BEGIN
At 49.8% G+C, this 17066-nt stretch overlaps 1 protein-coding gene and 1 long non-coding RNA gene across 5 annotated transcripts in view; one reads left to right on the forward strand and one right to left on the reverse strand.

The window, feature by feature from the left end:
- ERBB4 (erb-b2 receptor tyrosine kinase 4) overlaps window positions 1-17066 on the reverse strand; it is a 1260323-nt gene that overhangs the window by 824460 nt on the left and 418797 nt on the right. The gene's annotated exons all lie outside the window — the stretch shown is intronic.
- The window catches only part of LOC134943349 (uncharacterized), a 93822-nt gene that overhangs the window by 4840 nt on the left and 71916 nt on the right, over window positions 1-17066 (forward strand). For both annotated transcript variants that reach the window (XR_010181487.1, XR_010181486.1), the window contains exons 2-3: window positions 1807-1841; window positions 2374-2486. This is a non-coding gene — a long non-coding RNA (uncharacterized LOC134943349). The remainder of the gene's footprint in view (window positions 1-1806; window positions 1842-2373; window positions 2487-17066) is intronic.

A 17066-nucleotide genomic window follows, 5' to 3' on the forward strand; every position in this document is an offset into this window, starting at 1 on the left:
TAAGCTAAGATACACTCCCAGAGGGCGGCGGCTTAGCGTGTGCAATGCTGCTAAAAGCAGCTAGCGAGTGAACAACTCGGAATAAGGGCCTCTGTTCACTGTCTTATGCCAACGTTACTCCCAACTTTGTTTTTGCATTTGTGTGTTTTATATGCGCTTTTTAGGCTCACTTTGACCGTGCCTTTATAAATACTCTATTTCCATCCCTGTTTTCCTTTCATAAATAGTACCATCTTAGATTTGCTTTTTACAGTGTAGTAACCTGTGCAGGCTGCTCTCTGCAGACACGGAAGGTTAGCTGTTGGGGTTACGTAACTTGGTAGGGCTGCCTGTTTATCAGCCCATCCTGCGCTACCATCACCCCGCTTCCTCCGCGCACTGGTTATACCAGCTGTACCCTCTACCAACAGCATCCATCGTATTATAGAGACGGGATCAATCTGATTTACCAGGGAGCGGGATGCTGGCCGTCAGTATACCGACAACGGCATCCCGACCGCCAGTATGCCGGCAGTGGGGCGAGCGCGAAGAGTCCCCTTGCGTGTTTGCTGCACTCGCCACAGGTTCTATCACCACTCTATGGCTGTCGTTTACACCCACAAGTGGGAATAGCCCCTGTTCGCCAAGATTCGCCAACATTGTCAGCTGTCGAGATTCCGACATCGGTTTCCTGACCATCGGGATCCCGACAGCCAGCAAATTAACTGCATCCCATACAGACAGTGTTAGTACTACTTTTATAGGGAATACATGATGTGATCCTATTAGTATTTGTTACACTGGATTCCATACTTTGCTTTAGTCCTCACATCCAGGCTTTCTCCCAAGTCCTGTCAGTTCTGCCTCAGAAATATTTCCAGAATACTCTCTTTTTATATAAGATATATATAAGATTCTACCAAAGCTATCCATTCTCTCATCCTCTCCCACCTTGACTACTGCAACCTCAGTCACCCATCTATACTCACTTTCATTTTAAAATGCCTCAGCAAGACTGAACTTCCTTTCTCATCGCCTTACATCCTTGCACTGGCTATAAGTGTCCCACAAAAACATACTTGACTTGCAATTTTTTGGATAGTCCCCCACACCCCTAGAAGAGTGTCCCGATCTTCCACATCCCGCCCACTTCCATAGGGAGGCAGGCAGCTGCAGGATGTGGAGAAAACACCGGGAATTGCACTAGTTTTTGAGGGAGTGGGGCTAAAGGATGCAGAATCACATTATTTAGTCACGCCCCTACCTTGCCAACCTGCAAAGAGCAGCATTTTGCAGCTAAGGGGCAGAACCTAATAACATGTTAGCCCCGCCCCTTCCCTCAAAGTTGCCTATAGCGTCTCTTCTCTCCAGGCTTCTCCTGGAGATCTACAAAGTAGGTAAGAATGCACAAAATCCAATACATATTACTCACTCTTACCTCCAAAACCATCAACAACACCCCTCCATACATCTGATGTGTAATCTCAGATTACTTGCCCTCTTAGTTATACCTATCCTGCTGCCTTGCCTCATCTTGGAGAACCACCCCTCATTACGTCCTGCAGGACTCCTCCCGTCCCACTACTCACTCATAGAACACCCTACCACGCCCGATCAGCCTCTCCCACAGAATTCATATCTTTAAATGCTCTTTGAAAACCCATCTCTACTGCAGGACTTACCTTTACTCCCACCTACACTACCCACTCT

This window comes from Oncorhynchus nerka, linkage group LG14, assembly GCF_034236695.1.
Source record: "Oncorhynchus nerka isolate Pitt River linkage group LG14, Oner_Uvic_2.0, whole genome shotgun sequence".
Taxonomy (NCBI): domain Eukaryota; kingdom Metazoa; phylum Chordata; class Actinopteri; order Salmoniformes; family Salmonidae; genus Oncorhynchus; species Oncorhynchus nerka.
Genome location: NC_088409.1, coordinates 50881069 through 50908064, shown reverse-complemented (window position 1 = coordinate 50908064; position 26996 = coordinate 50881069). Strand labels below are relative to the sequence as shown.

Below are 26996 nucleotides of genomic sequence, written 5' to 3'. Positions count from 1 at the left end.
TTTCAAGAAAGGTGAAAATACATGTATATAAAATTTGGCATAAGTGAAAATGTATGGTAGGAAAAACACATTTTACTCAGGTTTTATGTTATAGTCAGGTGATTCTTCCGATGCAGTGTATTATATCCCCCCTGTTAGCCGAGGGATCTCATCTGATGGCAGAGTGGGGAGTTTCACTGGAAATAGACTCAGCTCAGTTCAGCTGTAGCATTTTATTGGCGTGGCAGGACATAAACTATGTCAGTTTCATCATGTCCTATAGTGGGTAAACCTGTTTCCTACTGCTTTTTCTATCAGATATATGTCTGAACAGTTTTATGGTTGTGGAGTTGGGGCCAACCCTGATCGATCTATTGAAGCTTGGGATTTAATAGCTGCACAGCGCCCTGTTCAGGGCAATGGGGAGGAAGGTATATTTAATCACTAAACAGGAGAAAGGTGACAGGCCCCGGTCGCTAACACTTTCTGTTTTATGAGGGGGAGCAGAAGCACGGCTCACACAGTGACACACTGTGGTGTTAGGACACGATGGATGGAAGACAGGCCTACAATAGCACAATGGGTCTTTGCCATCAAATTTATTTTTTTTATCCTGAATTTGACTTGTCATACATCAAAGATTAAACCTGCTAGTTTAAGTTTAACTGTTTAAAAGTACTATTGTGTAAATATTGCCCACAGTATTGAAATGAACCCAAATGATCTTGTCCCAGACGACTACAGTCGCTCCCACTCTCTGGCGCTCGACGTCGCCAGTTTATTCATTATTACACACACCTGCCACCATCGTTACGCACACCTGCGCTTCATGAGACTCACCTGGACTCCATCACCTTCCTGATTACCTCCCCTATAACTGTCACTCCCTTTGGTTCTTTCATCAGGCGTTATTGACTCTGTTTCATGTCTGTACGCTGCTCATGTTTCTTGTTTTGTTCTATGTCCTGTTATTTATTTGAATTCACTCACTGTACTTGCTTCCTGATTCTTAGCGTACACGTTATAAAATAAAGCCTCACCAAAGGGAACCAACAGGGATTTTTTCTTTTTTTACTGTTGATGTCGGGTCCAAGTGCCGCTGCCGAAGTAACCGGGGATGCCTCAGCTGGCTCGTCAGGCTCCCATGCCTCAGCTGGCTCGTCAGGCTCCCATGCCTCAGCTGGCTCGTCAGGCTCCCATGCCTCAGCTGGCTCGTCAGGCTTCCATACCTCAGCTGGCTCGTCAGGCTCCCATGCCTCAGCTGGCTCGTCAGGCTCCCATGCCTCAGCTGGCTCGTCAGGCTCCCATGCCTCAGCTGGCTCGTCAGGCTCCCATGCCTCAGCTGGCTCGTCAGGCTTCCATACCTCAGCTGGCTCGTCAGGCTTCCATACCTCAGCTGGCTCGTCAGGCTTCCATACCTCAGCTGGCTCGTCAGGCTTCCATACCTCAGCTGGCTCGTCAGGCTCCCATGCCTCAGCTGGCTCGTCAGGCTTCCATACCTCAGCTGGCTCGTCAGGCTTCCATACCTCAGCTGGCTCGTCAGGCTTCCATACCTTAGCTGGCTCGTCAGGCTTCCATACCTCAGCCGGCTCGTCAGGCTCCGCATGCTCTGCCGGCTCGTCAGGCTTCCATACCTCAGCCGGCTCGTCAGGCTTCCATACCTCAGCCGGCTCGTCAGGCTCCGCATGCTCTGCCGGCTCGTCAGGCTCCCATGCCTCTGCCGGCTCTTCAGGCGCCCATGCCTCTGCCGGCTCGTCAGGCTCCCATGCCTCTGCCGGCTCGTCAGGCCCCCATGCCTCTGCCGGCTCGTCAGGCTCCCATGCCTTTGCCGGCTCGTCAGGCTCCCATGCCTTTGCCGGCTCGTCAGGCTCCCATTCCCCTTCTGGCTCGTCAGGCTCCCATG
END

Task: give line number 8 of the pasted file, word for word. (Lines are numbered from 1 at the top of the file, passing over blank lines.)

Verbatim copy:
Source record: "Oncorhynchus nerka isolate Pitt River linkage group LG14, Oner_Uvic_2.0, whole genome shotgun sequence".